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Prop. 25 Aims For Majority Rule

Audio

Aired 9/22/10

The real work of Democratic government gets done in the middle of the political spectrum. The politicians who appeal to the suburban soccer moms can build party majorities and pass legislation. But in California, things are a little different.

— The real work of Democratic government gets done in the middle of the political spectrum. The politicians who appeal to the suburban soccer moms can build party majorities and pass legislation. But in California, things are a little different.

We're one of only three states in the nation that require their legislatures to pass a budget by a two-thirds vote. So even if a party can command the middle, and control a majority of the legislature, that's not enough to pass a budget. Lately, this has meant political stasis is status quo in the Golden State. It’s why California is in a record-long state budget battle with no end in sight.

But there’s something on the horizon that could change things. It’s Proposition 25, on the November ballot, which would allow the legislature to pass a budget on a simple majority: 50 percent plus one.

Thad Kousser is a political scientist at UCSD who says the current situation means most voters are not getting what they want.

"We've trimmed severely in the last two years with the global financial crisis much more than the average voter wants,” he said, “because a minority in the legislature was driving those budget cuts."

That minority is called the Republican Party. The two-thirds vote requirement means California's GOP has been able to stop any budget that includes increased revenues. Now if Proposition 25 passes, the GOP will still have the power to prevent tax increases, which require a two-thirds vote under Prop 13. (California is the only state in the country that requires a super-majority vote to pass a budget and a tax increase).

But Kousser says Democrats could still increase the size of government programs in an improving economy, thanks to increasing tax revenues, if voters pass Proposition 25.

"When the economy comes back, even without raising tax rates, there will be more money available to spend in government,” he said.

If you still need a super-majority to pass a budget, on the other hand, the Republicans would hold out to give those increased revenues back to taxpayers.

Giving increased tax revenues back to taxpayers sounds fine to Ron Nehring, the chairman of the state GOP. Nehring says California Republicans are opposed to Proposition 25 because it would allow Democrats to raise fees that might as well be called taxes.

“And making it easier to make it more expensive to live in California really is the last thing we should be doing in the state,” he said.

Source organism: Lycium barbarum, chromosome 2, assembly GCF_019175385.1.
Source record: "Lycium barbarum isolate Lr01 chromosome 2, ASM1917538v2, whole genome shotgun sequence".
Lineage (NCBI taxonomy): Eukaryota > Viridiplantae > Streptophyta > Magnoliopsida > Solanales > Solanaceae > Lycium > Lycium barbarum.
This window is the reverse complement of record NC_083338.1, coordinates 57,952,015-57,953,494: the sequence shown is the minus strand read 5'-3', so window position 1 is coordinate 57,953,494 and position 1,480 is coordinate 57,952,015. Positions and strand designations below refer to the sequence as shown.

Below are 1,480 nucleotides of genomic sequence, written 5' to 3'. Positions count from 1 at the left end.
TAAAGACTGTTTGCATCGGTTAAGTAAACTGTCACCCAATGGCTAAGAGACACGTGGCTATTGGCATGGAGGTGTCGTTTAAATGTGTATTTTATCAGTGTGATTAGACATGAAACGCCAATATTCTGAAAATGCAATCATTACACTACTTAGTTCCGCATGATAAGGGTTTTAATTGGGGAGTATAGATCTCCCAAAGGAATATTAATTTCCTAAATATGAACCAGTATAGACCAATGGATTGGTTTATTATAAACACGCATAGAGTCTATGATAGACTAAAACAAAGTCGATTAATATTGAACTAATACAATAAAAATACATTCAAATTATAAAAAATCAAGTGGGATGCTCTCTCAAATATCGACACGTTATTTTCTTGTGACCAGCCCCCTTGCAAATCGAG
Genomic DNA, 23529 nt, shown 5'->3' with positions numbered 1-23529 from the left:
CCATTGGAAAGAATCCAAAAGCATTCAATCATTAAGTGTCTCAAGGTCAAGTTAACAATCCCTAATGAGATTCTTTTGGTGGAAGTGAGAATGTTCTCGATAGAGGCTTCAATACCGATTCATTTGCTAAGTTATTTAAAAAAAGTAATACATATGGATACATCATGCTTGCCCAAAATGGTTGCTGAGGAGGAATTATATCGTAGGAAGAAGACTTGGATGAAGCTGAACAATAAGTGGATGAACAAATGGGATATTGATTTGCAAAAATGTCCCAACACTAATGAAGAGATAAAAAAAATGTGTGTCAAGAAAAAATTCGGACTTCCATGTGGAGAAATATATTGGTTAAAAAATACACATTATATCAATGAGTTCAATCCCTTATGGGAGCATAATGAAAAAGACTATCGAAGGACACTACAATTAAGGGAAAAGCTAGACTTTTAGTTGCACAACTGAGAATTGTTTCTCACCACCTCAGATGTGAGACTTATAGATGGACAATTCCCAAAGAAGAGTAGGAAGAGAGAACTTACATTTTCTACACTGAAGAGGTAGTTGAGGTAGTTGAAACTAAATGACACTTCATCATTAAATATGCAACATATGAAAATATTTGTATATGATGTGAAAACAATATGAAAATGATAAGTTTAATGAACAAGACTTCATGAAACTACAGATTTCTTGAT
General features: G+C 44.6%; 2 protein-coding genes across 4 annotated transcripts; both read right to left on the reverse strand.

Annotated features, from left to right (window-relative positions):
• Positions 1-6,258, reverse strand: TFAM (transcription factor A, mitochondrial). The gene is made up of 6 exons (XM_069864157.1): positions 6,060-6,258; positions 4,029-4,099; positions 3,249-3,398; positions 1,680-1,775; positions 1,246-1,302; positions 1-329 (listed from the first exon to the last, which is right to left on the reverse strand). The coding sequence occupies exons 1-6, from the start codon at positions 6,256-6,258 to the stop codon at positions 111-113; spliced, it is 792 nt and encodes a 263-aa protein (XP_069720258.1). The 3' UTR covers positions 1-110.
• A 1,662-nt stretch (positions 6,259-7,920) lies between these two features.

But I wonder what would really happen if Proposition 25 passes? What if the Democratic Party were able to pass a budget and be forced to take responsibility for it, rather than blaming Republicans for standing in the way? What if the Republicans were forced to try to become the majority party, to win over the middle and grab the reins in Sacramento? Under the current system, all the GOP needs is at least a third of the vote to stop government in its tracks. And stopping government in its tracks seems to be what party ideologues want to do.

So what do you think, Ron Nehring? Isn’t the Republican Party perfectly satisfied to remain the minority party as long as the California law guarantees you can’t pass a budget or raise taxes without a super-majority vote?

"Anybody who makes that claim has no idea what they're talking about and no credibility whatsoever," he said.

History tells us that Proposition 25 will probably fail. In 2004, California voters rejected by a wide margin Proposition 56, which would have reduced the legislative majority needed from two-thirds to 55 percent to pass budgets and increase taxes. But Sacramento political consultant Leo McElroy says things could be different this year.

"I think the one dynamic that might give Proposition 25 a chance is the continuing disgust at the performance of the legislature, and the long, long budget standoff this year," he said.

Californians have tried to affect that political stasis. State voters have created a non-partisan committee to redraw legislative district lines. They've approved a primary system in which the two top vote getters, regardless of party, advance to the general election. If Prop 25 also passes, government reform in California will be a reality. We just have to wait and see if it does any good.

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